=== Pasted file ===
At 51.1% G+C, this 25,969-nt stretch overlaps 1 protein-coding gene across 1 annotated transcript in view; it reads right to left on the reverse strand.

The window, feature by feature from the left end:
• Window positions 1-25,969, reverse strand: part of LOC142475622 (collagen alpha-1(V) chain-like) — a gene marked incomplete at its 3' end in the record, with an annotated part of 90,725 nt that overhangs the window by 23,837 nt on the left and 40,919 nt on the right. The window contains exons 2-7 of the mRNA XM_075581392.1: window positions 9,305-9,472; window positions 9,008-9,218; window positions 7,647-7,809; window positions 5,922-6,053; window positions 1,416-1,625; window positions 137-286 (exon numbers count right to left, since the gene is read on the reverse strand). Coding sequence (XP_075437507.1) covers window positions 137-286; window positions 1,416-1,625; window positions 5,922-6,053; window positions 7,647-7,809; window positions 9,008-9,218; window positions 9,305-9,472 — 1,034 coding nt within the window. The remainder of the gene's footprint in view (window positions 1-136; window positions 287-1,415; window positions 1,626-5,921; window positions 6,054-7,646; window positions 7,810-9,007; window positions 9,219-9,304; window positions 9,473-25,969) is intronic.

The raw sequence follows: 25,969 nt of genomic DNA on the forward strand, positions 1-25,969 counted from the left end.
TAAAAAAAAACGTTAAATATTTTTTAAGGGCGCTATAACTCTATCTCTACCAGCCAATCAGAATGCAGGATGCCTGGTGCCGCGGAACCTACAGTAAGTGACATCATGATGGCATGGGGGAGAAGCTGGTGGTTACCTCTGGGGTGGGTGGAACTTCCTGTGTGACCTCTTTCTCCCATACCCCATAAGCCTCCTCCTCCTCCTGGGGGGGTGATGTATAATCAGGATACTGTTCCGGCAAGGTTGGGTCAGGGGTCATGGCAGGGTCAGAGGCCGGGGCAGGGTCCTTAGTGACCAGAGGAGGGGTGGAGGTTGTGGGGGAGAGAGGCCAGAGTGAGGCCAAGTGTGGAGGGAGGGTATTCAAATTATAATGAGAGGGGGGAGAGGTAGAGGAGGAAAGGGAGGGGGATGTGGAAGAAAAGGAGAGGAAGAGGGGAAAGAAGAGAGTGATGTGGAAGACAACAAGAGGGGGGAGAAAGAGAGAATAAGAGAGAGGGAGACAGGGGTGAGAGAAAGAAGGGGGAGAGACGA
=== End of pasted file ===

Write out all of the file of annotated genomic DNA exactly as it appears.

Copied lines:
At 51.1% G+C, this 25,969-nt stretch overlaps 1 protein-coding gene across 1 annotated transcript in view; it reads right to left on the reverse strand.

The window, feature by feature from the left end:
• Window positions 1-25,969, reverse strand: part of LOC142475622 (collagen alpha-1(V) chain-like) — a gene marked incomplete at its 3' end in the record, with an annotated part of 90,725 nt that overhangs the window by 23,837 nt on the left and 40,919 nt on the right. The window contains exons 2-7 of the mRNA XM_075581392.1: window positions 9,305-9,472; window positions 9,008-9,218; window positions 7,647-7,809; window positions 5,922-6,053; window positions 1,416-1,625; window positions 137-286 (exon numbers count right to left, since the gene is read on the reverse strand). Coding sequence (XP_075437507.1) covers window positions 137-286; window positions 1,416-1,625; window positions 5,922-6,053; window positions 7,647-7,809; window positions 9,008-9,218; window positions 9,305-9,472 — 1,034 coding nt within the window. The remainder of the gene's footprint in view (window positions 1-136; window positions 287-1,415; window positions 1,626-5,921; window positions 6,054-7,646; window positions 7,810-9,007; window positions 9,219-9,304; window positions 9,473-25,969) is intronic.

The raw sequence follows: 25,969 nt of genomic DNA on the forward strand, positions 1-25,969 counted from the left end.
TAAAAAAAAACGTTAAATATTTTTTAAGGGCGCTATAACTCTATCTCTACCAGCCAATCAGAATGCAGGATGCCTGGTGCCGCGGAACCTACAGTAAGTGACATCATGATGGCATGGGGGAGAAGCTGGTGGTTACCTCTGGGGTGGGTGGAACTTCCTGTGTGACCTCTTTCTCCCATACCCCATAAGCCTCCTCCTCCTCCTGGGGGGGTGATGTATAATCAGGATACTGTTCCGGCAAGGTTGGGTCAGGGGTCATGGCAGGGTCAGAGGCCGGGGCAGGGTCCTTAGTGACCAGAGGAGGGGTGGAGGTTGTGGGGGAGAGAGGCCAGAGTGAGGCCAAGTGTGGAGGGAGGGTATTCAAATTATAATGAGAGGGGGGAGAGGTAGAGGAGGAAAGGGAGGGGGATGTGGAAGAAAAGGAGAGGAAGAGGGGAAAGAAGAGAGTGATGTGGAAGACAACAAGAGGGGGGAGAAAGAGAGAATAAGAGAGAGGGAGACAGGGGTGAGAGAAAGAAGGGGGAGAGACGA